• Day15

    Sometimes it's the smallest detail that sticks when you visit a historical site. Cold Harbor, Va. was a sprawling landscape of carnage that included several major battles in one June 1864 fortnight. So, what did we walk away with? The plantation house [and later, Union HQ] where Patrick Henry was married is also where he kept his first wife chained in the basement. Supposedly, his wife was so crazy she had to be restrained.

    Give me liberty... or just shackle me to the basement wall.
    Read more

  • Day13

    In stopping off in the DC area we were reminded of the only thing that makes us second guess our decision to move-- the good friends we left behind. Impossible to replace decades-long friendships.

  • Day11

    For those who don't remember their 60s popular literature, ice-nine was a scary chemical in Kurt Vonnegut's novel "Cat's Cradle." Anyway, it's taking over the East Coast. When we left Boston on January 2nd it was -5 degrees.

    As we traveled south we OD'd on battlefields and military parks. Valley Forge, Gettysburg, Antietam, Monocacy, Harper's Ferry. It will be nice to escape the gorey cauldron that shaped the US.Read more

  • Day1

    Seemed appropriate to start the year with a lesson in tolerance. On Christmas Eve we visited the Touro Synagogue in Newport, RI. It's also a National Historic Site and the oldest synagogue in the country. What makes it really special is a letter George Washington wrote to the congregation in 1790 after they had written congratulating him on his election. In his letter he spelled out his belief that the United States was founded on tolerance and that people should be free to practice their own religion. This document is ranked as one of the most important in US history.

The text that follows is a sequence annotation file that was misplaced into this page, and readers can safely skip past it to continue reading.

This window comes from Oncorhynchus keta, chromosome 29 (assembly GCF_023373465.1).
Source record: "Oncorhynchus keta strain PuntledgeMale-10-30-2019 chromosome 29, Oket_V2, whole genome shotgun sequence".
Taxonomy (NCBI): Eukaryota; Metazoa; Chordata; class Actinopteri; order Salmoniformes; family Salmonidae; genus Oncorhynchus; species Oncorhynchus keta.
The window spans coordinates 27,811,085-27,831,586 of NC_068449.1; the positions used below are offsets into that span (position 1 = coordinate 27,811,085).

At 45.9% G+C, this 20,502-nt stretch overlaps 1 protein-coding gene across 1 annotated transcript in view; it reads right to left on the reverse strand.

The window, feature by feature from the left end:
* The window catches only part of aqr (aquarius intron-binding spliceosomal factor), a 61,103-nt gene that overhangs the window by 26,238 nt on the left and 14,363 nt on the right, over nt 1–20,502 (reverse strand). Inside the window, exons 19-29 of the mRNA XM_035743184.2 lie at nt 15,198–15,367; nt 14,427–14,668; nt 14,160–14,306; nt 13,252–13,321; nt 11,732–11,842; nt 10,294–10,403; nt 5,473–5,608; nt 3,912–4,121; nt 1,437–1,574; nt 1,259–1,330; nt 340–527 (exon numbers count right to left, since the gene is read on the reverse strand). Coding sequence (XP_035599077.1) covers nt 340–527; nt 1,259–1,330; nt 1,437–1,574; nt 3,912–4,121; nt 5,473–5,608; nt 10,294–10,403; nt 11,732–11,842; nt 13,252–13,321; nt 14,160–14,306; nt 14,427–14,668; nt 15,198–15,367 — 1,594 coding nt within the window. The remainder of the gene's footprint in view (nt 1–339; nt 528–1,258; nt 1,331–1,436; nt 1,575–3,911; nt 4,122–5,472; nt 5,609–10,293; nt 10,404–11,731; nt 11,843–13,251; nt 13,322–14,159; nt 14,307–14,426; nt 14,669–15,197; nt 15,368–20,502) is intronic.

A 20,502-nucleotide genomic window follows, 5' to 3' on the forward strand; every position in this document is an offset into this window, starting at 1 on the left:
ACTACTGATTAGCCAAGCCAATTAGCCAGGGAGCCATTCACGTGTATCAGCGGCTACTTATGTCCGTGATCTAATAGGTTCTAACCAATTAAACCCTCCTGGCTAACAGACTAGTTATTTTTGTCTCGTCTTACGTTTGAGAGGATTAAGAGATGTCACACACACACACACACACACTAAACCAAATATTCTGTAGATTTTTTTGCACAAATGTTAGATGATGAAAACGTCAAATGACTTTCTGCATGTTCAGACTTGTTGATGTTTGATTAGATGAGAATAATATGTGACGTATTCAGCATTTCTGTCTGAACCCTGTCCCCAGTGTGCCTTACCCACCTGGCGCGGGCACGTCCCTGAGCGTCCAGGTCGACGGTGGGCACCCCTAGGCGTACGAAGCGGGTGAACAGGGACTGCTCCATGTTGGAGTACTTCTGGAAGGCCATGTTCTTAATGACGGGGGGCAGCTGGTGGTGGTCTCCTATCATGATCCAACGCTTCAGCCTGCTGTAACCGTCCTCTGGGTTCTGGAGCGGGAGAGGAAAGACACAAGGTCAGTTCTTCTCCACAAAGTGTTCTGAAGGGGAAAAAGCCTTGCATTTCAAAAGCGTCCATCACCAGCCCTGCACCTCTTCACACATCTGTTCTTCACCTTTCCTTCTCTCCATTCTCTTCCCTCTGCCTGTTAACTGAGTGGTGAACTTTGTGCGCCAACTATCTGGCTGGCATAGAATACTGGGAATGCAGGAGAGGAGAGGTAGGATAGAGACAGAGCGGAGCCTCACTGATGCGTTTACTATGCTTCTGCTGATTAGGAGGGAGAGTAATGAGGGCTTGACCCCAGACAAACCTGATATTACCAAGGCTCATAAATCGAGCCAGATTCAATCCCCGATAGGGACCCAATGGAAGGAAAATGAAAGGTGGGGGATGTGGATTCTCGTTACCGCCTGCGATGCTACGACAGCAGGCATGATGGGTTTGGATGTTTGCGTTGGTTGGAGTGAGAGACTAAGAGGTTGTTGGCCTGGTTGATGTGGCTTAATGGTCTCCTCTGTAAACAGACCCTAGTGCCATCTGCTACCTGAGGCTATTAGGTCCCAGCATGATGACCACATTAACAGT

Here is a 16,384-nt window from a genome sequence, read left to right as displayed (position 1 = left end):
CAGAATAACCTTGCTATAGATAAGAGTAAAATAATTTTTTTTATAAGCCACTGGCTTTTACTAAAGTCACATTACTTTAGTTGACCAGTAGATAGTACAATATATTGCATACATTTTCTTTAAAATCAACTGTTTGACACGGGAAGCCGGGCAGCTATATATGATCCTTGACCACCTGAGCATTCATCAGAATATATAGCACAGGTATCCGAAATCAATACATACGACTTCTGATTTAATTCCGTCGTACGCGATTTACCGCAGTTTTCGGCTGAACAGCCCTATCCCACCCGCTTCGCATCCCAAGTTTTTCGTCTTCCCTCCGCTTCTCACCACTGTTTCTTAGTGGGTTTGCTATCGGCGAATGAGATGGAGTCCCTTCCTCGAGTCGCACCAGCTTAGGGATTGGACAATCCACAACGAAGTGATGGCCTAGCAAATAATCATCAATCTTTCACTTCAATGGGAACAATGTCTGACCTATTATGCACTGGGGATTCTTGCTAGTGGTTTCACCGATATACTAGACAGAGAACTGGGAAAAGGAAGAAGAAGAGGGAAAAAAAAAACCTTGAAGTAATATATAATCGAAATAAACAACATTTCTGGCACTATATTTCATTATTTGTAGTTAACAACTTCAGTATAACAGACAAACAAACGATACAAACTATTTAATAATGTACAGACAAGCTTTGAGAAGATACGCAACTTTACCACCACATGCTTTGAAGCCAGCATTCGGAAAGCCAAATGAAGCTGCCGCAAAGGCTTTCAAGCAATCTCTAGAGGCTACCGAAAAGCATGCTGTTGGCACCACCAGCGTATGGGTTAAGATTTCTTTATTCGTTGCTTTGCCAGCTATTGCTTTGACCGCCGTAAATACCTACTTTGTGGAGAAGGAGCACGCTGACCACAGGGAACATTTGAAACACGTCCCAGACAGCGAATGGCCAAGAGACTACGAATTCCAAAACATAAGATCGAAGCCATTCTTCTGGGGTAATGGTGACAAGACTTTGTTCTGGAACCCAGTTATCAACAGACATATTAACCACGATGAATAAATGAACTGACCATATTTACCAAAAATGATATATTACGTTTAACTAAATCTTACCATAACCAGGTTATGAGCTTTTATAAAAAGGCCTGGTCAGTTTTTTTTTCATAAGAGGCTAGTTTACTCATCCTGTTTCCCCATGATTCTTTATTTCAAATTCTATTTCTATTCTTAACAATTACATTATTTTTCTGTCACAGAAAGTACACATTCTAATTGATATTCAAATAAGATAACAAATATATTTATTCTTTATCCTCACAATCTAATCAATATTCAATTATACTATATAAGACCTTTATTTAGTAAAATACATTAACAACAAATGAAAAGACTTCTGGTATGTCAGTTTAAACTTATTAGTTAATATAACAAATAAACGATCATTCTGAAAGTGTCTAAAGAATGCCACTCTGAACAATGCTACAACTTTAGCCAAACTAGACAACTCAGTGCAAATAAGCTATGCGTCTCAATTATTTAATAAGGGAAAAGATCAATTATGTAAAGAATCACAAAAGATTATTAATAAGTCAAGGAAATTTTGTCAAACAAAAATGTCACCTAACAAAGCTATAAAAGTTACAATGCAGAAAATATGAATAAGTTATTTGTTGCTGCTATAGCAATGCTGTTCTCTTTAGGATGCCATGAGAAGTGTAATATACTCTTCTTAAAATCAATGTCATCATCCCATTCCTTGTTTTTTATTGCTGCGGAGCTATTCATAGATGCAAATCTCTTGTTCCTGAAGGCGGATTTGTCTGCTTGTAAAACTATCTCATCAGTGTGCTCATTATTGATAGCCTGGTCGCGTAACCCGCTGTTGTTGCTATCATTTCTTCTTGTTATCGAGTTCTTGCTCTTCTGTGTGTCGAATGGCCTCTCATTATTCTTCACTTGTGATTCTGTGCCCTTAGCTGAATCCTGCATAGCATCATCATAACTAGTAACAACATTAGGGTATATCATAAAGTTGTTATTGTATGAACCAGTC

Seems like revisiting these values will help make America great again.

    You can read the letter here:

    http://www.tourosynagogue.org/history-learning/tsf-intro-menu/slom-scholarship/86-washington-letter
    Read more

  • Day107

    NPS continues to fine tune our thinking about the South. Andrew Johnson was not a feckless post-Civil War tool of southerners. He seems like a decent man who freed his own slaves and stood against secessionists. The problem was he was so rigid in his interpretation of the Constitution that when the war ended he thought southerners would happily renounce slavery and rejoin the Union without military oversight. Silly goose.

    One takeaway from our trip through the South is that regions do spin how their park sites tell a story. This site, for example, emphasized how politicized the impeachment was. And indeed it was! But Johnson's aversion to military oversight was a serious flaw that is rationalized away as being a stand on principle.

    With this post we sign off until January when the adventure resumes. We'll be with grandson Elliot in Cambridge, Mass.
    Read more

  • Day106

    Our final stop on The Trace was the burial site of Meriwether Lewis of Lewis and Clark fame. Four years after his great adventure he killed himself, despondent over administrative demands.

    Then it was on to to yet another battlefield, Stones River near Murfreesboro, TN. Honestly, with a battlefield around every corner you'd think our leaders would learn from the horrors of war.

Never miss updates of HerbAvore with our app:

FindPenguins for iOS FindPenguins for Android

or sign up here:

Sign up now